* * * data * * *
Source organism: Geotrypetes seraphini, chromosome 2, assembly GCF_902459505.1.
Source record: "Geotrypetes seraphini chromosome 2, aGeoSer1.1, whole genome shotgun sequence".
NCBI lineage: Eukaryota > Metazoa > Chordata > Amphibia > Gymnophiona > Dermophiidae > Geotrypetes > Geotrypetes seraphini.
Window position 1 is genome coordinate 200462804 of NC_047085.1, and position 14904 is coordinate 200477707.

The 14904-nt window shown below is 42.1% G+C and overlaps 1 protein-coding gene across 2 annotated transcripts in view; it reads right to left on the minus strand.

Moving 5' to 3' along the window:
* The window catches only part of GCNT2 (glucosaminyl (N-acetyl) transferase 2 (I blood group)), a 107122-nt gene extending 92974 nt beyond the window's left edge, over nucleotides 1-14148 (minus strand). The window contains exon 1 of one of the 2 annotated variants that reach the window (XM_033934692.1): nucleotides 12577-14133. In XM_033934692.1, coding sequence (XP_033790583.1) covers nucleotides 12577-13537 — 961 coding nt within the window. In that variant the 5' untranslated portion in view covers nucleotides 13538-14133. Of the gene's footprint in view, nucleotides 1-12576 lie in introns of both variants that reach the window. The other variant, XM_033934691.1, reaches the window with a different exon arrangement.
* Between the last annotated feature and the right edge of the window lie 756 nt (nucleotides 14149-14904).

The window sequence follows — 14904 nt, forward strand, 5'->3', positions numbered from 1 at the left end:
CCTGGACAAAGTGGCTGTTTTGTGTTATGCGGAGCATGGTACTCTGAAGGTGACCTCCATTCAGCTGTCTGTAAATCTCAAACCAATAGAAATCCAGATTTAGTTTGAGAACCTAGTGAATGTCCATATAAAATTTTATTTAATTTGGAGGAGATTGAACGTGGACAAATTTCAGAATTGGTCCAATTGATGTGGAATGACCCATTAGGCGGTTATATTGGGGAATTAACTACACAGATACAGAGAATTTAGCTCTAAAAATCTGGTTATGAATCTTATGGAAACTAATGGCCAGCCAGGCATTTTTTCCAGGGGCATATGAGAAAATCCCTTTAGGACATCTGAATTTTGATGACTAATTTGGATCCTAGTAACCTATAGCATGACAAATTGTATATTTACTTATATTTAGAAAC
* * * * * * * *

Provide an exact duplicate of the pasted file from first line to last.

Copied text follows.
Source organism: Geotrypetes seraphini, chromosome 2, assembly GCF_902459505.1.
Source record: "Geotrypetes seraphini chromosome 2, aGeoSer1.1, whole genome shotgun sequence".
NCBI lineage: Eukaryota > Metazoa > Chordata > Amphibia > Gymnophiona > Dermophiidae > Geotrypetes > Geotrypetes seraphini.
Window position 1 is genome coordinate 200462804 of NC_047085.1, and position 14904 is coordinate 200477707.

The 14904-nt window shown below is 42.1% G+C and overlaps 1 protein-coding gene across 2 annotated transcripts in view; it reads right to left on the minus strand.

Moving 5' to 3' along the window:
* The window catches only part of GCNT2 (glucosaminyl (N-acetyl) transferase 2 (I blood group)), a 107122-nt gene extending 92974 nt beyond the window's left edge, over nucleotides 1-14148 (minus strand). The window contains exon 1 of one of the 2 annotated variants that reach the window (XM_033934692.1): nucleotides 12577-14133. In XM_033934692.1, coding sequence (XP_033790583.1) covers nucleotides 12577-13537 — 961 coding nt within the window. In that variant the 5' untranslated portion in view covers nucleotides 13538-14133. Of the gene's footprint in view, nucleotides 1-12576 lie in introns of both variants that reach the window. The other variant, XM_033934691.1, reaches the window with a different exon arrangement.
* Between the last annotated feature and the right edge of the window lie 756 nt (nucleotides 14149-14904).

The window sequence follows — 14904 nt, forward strand, 5'->3', positions numbered from 1 at the left end:
CCTGGACAAAGTGGCTGTTTTGTGTTATGCGGAGCATGGTACTCTGAAGGTGACCTCCATTCAGCTGTCTGTAAATCTCAAACCAATAGAAATCCAGATTTAGTTTGAGAACCTAGTGAATGTCCATATAAAATTTTATTTAATTTGGAGGAGATTGAACGTGGACAAATTTCAGAATTGGTCCAATTGATGTGGAATGACCCATTAGGCGGTTATATTGGGGAATTAACTACACAGATACAGAGAATTTAGCTCTAAAAATCTGGTTATGAATCTTATGGAAACTAATGGCCAGCCAGGCATTTTTTCCAGGGGCATATGAGAAAATCCCTTTAGGACATCTGAATTTTGATGACTAATTTGGATCCTAGTAACCTATAGCATGACAAATTGTATATTTACTTATATTTAGAAAC